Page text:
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Anesthesiology Residency Curriculum 

Dignity Health St. Joseph’s Medical Center Anesthesiology Residency four-year program offers a robust and comprehensive training experience with opportunities to rotate to several affiliated institutions, including Mercy San Juan Medical Center, Shriners Hospitals for Children - Northern California, Valley Children's Hospital and and San Joaquin General Hospital.

The core curriculum for anesthesiology residents comprises a series of learning modules. The modules focus on basic and advanced topics outlined in the American Board of Anesthesiology (ABA) examination content outline, ABA certification requirements, leadership and healthcare systems fundamentals, and essential clinical skills. Residents will have daily lectures in the first month (July), and from then on, once-weekly lectures on the signed academic day (Friday) starting in August of each calendar year and extending through the end of June of the next year. 

Clinical Base Year (CBY)

The categorical positions begin with an integrated internship at Saint Joseph Medical Center. The internship is designed to offer the intern  a foundation  in  medical  and  surgical  specialties, and  an introduction to anesthesiology. The curriculum of the year is divided into four-week block rotations.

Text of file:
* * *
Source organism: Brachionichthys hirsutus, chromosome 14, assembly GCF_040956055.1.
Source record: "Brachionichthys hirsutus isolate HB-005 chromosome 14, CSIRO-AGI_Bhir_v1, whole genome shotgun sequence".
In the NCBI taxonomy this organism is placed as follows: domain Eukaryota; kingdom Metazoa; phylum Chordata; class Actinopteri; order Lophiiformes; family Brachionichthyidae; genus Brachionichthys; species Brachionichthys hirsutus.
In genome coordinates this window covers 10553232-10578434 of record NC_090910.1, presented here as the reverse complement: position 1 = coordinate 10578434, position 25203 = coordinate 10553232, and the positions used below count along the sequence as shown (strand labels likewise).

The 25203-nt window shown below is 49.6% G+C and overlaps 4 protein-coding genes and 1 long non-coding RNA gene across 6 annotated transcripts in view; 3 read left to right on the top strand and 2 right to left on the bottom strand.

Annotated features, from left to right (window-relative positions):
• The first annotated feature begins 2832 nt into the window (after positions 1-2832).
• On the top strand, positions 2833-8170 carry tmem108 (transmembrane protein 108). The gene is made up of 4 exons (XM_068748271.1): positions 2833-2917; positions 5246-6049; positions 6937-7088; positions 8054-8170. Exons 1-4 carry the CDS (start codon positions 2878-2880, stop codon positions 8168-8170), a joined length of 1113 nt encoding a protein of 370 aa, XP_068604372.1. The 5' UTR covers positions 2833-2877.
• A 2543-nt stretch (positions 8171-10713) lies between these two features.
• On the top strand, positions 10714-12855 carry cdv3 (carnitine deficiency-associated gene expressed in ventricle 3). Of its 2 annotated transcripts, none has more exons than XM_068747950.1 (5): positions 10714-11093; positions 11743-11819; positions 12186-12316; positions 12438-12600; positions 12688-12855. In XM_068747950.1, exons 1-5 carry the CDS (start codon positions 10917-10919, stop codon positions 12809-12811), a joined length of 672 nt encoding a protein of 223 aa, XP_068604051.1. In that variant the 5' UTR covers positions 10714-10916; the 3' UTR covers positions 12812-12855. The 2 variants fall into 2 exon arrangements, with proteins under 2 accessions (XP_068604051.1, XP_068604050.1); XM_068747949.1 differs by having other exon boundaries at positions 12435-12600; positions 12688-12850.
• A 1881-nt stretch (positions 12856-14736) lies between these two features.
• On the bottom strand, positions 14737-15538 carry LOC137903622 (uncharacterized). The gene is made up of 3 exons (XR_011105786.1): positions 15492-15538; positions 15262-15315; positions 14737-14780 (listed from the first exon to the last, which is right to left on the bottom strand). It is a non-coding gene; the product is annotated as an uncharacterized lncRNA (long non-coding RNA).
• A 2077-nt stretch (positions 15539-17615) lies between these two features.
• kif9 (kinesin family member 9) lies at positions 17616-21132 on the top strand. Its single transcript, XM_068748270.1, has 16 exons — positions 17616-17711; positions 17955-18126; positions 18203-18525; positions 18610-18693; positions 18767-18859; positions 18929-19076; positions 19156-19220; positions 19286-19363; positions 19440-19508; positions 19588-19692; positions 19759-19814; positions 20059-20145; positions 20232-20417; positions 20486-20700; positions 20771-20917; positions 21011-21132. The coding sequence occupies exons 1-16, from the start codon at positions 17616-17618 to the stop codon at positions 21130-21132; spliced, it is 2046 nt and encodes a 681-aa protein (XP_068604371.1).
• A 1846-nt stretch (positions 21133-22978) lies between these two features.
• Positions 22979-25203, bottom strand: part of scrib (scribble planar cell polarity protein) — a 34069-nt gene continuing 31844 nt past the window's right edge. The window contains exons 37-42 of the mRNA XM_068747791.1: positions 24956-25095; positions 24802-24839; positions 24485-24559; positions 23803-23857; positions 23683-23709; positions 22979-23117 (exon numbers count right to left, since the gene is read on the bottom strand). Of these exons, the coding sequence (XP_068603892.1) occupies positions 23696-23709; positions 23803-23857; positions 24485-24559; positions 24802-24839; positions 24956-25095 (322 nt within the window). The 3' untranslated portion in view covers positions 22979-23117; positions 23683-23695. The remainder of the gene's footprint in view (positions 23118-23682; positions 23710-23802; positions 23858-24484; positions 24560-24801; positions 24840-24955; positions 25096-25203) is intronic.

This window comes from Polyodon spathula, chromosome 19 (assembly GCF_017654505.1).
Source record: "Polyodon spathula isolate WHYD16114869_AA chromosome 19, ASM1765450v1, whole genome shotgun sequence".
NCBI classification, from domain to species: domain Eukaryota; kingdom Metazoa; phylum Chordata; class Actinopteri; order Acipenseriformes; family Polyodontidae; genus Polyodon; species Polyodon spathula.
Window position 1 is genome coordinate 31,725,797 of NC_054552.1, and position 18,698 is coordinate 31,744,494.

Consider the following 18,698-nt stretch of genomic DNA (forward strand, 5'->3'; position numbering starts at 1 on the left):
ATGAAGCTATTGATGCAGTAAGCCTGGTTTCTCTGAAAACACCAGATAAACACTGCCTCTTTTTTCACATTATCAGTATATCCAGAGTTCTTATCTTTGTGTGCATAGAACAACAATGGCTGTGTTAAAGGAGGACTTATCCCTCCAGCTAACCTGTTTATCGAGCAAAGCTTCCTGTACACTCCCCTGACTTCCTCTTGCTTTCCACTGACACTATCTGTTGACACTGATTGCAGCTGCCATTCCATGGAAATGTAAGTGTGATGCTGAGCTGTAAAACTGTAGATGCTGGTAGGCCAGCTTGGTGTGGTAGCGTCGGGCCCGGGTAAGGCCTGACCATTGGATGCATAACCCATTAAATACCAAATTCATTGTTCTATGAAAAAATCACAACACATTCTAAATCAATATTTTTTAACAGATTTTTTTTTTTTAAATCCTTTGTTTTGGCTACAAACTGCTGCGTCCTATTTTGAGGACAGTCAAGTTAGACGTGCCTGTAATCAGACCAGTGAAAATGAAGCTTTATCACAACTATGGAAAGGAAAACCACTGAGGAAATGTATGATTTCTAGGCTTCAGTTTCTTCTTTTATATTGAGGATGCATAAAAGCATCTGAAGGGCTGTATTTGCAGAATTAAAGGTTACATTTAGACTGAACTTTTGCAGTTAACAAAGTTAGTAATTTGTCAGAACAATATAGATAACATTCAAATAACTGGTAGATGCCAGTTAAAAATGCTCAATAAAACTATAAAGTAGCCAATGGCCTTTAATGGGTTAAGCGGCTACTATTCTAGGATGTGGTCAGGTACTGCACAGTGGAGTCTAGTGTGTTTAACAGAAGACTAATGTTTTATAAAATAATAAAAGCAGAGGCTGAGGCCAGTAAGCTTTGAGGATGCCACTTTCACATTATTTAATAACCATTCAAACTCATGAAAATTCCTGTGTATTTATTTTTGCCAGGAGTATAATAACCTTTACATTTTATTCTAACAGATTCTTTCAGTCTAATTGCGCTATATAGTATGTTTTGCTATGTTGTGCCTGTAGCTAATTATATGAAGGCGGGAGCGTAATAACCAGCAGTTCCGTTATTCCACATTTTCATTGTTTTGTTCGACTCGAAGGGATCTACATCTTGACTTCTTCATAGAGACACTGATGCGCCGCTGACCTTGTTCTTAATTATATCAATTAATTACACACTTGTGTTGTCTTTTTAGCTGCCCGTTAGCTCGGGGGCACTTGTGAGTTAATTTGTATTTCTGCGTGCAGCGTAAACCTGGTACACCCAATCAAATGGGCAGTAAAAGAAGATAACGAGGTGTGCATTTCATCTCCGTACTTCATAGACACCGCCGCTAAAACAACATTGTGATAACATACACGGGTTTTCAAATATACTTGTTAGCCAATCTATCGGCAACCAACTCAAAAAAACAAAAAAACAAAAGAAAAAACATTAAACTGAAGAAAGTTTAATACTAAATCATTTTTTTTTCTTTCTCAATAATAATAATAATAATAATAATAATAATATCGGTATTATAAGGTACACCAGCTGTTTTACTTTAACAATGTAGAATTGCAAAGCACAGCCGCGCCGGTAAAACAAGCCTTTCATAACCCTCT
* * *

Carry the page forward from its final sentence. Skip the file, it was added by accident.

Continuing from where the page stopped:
Clinical Base Year (CBY) Rotation Schedule
Rotation - Length

  • General Internal Medicine - 3 months
  • Pulmonology - 2 month
  • Critical Care Medicine - 2 months
  • General Surgery - 1 month
  • Infectious Disease - 1 month
  • Emergency Medicine - 1 month
  • Cardiology - 1 month
  • Research & Procedures - 1 month
  • General Operating Room - 1 month

Clinical Anesthesia Year 1 (CA-1)

The curriculum will be intensive and progressive to help with skill-building and knowledge consolidation. It will focus on the basic principles of general anesthesiology necessary to function as an anesthesiologist. It begins with daily lectures during the first month followed by a half-day academic seminar every Friday, which is dedicated to interactive teaching, lectures, simulation, and board reviews. The first half of the year is dedicated to the general operating room where, the second half of the year allows residents to start subspecialty rotations, especially those with an interest in pursuing a fellowship.